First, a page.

Cannabis legalization has created many challenges for New Jersey employers who want a drug-free workplace, especially when they suspect an employee is under the influence of cannabis at work. The question most employers in New Jersey ask themselves: What can I do if I suspect someone is under the influence of cannabis at work? – was answered.
What CREAMMA says about cannabis use by employees
Cannabis Regulation, Law Enforcement Assistance and Marketplace Modernization Act (CREAMMA) legalized recreational cannabis in New Jersey for adults 21 and older and created the Cannabis Regulatory Commission (CRC) to oversee New Jersey’s medical and adult cannabis markets. CREAMMA contains several provisions dealing with employment issues, such as drug testing and legal protections for employees who use cannabis outside of the workplace.
Under CREAMMA, employers can still prohibit cannabis in the workplace, which includes prohibiting the possession and use of cannabis in the workplace, as well as intoxication during working hours.
Employers may also require random testing, or testing as part of pre-employment screening, or regular screening of current employees to determine usage during an employee’s prescribed work hours. The law also expressly provides that an employer may also require an employee to undergo a drug test if:
- The employer reasonably suspects that the employee is using an article of cannabis in the performance of their job responsibilities;
- There are observable signs of intoxication associated with the use of a cannabis product; Where
- The doping test follows an accident at work under investigation by the employer.
Employers may use the results of such a drug test to determine appropriate employment action regarding the employee. However, a drug test for an employee must meet an increased standard, which includes scientifically sound objective testing methods and procedures, such as blood, urine, or saliva testing, and physical assessment to determine an employee’s impairment status. CREAMMA provides that the physical assessment must be performed by a CRC-certified Workplace Impairment Recognition (WIRE) expert. However, the CRC has not yet proposed rules for WIRE training and certification.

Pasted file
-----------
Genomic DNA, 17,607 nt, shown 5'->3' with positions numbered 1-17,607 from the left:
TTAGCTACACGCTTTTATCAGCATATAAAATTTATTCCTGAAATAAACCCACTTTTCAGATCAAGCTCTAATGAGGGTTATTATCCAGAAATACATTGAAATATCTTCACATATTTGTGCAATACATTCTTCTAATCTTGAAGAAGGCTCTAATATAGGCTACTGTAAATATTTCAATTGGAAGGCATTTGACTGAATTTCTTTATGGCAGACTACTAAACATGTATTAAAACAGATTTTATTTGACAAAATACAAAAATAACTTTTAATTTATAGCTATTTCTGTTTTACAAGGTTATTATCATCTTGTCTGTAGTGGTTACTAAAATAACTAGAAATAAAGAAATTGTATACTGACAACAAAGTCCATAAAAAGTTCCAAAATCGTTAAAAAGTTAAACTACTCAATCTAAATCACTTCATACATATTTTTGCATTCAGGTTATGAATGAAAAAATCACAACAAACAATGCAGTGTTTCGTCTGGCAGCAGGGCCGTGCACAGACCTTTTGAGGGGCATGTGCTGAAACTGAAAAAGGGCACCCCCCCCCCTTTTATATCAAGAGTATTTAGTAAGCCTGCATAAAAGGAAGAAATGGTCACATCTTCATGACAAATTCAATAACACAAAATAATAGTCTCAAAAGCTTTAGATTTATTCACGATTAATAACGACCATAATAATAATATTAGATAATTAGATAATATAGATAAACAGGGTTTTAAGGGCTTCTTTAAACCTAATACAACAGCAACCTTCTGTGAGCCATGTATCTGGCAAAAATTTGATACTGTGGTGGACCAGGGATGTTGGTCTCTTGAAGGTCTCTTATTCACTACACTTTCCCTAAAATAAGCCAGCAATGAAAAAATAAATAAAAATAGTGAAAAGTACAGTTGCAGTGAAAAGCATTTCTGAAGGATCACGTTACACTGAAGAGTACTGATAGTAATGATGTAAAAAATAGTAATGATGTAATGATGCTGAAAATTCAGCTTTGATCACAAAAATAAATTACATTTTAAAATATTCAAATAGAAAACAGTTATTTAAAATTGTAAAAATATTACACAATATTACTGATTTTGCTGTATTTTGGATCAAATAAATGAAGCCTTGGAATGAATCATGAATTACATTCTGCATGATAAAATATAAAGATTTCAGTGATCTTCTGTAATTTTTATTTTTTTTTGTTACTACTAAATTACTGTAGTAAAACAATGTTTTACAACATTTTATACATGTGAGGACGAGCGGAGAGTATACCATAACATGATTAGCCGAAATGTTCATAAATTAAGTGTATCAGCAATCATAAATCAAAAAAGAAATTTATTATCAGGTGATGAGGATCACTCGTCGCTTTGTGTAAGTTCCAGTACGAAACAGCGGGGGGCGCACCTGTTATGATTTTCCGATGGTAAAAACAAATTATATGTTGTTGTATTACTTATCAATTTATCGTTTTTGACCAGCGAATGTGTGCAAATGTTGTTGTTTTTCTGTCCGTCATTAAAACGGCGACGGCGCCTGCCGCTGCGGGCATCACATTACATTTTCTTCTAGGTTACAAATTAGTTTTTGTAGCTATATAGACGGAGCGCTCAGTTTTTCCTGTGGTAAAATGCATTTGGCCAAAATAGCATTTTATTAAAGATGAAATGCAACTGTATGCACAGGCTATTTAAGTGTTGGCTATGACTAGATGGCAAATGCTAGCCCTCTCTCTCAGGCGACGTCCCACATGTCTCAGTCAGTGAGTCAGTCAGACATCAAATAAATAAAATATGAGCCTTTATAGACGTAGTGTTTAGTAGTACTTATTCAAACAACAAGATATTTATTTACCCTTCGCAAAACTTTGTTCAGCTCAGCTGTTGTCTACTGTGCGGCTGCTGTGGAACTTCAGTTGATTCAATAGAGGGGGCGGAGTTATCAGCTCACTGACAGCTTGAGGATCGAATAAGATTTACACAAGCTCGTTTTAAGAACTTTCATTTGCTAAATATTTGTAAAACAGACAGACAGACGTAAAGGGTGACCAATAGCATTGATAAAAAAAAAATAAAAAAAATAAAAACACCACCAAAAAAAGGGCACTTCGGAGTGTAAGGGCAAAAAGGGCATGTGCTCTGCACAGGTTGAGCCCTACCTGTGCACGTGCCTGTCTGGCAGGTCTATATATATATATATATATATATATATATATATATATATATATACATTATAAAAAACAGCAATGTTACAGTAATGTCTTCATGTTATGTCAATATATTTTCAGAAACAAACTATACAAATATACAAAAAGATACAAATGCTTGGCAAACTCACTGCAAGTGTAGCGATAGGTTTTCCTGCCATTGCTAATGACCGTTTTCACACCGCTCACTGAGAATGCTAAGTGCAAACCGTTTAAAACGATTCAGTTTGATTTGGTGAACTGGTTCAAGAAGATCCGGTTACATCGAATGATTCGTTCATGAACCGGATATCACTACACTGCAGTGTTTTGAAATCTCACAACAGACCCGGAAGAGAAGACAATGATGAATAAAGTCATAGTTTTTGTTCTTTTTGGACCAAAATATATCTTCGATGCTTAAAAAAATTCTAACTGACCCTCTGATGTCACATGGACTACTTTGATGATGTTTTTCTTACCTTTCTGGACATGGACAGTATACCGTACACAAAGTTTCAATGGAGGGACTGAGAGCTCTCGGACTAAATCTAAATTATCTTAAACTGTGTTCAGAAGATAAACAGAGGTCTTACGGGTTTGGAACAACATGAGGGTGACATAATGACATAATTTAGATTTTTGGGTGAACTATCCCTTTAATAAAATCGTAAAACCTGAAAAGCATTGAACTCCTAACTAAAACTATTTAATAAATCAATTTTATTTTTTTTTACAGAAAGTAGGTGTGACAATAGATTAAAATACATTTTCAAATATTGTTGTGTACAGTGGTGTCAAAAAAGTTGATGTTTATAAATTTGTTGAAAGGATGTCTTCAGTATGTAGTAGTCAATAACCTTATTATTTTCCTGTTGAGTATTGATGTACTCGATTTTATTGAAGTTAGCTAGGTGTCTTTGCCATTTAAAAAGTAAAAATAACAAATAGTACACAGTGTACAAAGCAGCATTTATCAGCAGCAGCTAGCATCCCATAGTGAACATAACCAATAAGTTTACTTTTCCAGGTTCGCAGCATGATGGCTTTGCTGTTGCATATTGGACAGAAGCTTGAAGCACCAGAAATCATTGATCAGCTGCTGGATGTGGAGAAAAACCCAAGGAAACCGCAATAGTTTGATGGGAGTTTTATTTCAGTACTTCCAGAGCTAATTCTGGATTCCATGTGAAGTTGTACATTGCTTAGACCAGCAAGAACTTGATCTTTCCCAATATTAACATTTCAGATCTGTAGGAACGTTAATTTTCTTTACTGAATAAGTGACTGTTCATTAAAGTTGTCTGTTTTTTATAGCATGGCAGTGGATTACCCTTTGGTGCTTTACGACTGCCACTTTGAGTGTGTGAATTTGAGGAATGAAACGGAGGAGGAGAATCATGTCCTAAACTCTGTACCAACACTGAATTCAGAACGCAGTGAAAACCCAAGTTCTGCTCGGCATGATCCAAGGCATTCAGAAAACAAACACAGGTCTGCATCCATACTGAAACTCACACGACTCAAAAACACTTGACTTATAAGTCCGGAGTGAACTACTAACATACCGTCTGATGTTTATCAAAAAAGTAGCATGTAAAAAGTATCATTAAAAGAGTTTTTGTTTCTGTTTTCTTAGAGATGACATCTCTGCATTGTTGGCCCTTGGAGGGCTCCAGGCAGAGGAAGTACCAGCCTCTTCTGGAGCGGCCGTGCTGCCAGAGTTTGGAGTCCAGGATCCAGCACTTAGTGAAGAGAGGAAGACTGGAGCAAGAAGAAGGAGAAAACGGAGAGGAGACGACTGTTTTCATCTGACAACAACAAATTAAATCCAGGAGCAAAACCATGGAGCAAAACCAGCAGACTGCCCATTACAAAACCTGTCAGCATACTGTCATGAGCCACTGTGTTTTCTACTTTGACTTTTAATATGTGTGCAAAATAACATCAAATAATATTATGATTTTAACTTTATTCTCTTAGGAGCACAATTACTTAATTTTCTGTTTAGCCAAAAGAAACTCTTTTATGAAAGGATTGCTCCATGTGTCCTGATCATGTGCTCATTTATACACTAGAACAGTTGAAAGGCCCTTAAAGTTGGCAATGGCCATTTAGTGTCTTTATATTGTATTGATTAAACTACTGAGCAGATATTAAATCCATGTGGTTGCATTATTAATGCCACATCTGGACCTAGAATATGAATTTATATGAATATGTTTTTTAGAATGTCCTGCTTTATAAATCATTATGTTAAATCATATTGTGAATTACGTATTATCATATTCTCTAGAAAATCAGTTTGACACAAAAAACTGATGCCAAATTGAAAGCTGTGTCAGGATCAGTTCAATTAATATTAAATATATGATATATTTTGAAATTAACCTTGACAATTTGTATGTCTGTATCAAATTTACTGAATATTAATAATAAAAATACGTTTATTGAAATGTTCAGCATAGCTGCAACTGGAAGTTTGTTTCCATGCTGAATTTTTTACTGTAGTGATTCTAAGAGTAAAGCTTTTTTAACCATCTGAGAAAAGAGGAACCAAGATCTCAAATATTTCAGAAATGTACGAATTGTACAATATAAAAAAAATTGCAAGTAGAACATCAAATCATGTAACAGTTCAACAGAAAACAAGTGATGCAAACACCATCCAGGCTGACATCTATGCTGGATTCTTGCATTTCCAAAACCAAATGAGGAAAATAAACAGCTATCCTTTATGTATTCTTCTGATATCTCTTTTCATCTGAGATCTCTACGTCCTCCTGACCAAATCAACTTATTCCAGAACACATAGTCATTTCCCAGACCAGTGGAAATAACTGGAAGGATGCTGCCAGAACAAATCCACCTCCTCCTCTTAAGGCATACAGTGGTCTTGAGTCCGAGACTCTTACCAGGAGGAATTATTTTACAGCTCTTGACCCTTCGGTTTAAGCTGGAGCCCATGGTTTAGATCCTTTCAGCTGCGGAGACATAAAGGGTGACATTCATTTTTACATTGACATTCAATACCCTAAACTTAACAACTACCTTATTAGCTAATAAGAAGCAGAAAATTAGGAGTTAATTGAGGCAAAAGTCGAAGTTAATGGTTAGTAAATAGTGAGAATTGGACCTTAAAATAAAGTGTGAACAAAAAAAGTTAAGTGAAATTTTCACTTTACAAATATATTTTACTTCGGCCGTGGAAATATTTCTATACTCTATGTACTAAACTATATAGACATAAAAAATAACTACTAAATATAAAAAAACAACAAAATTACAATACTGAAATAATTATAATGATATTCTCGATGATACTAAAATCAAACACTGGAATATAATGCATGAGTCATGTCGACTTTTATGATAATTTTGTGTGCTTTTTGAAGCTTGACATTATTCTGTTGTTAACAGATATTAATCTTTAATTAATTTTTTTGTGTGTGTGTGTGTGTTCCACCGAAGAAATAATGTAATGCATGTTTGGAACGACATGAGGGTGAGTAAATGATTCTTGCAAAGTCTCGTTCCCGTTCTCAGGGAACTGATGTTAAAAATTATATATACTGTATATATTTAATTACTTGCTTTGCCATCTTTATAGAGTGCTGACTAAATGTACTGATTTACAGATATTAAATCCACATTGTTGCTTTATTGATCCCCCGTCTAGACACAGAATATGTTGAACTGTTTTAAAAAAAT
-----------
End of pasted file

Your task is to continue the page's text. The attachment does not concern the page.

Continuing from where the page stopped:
CRC Guidelines on Impairment in the Workplace
Although the WIRE regulations are not yet in place, the CRC has published Advice on disabilities in the workplace (Guidance) to help employers deal with employees suspected of being under the influence of cannabis at work. The guidelines point out that a drug test indicating the presence of cannabinoid metabolites in the employee’s bodily fluids alone is insufficient to warrant adverse employment action. This is where the drug recognition process begins that balances employee interests and workplace safety. The Guide indicates that a process involving scientific testing combined with factual documentation of physical signs and/or other evidence of impairment during an employee’s prescribed working hours may be sufficient to warrant adverse health action. use. The CRC has also created a model form, known as “Reasonable Suspect” Observation Reportwhich can be used to document behavior, physical signs and evidence that supports an employer’s determination that an employee is reasonably suspected of being under the influence during an employee’s prescribed work hours.